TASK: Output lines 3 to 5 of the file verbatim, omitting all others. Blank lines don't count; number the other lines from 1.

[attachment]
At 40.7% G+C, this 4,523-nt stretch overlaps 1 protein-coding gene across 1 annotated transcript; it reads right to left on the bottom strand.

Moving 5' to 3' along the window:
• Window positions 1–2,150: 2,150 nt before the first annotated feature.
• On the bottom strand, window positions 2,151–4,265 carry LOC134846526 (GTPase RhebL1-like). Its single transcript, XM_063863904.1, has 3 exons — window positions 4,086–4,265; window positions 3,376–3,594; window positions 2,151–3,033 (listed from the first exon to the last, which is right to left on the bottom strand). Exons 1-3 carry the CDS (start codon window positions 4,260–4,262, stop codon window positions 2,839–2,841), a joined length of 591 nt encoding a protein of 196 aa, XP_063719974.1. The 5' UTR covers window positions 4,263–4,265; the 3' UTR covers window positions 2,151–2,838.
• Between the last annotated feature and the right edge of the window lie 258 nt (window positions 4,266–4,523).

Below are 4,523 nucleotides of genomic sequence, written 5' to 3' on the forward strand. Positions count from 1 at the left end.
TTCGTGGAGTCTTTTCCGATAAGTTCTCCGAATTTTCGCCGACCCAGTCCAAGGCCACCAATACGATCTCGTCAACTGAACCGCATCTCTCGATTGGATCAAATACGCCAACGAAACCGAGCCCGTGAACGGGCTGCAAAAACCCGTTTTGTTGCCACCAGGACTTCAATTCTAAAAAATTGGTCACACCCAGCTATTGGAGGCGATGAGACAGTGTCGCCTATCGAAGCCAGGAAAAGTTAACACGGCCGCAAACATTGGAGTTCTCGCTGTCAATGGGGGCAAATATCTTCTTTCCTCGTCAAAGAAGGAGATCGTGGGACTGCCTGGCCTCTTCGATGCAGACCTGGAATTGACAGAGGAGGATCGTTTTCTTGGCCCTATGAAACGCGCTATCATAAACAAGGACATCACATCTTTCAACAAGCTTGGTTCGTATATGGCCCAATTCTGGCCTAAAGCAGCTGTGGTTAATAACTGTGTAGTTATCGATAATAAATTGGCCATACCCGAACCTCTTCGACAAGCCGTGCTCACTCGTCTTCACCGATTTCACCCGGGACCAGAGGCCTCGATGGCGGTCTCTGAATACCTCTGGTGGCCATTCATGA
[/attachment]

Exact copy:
• Window positions 1–2,150: 2,150 nt before the first annotated feature.
• On the bottom strand, window positions 2,151–4,265 carry LOC134846526 (GTPase RhebL1-like). Its single transcript, XM_063863904.1, has 3 exons — window positions 4,086–4,265; window positions 3,376–3,594; window positions 2,151–3,033 (listed from the first exon to the last, which is right to left on the bottom strand). Exons 1-3 carry the CDS (start codon window positions 4,260–4,262, stop codon window positions 2,839–2,841), a joined length of 591 nt encoding a protein of 196 aa, XP_063719974.1. The 5' UTR covers window positions 4,263–4,265; the 3' UTR covers window positions 2,151–2,838.
• Between the last annotated feature and the right edge of the window lie 258 nt (window positions 4,266–4,523).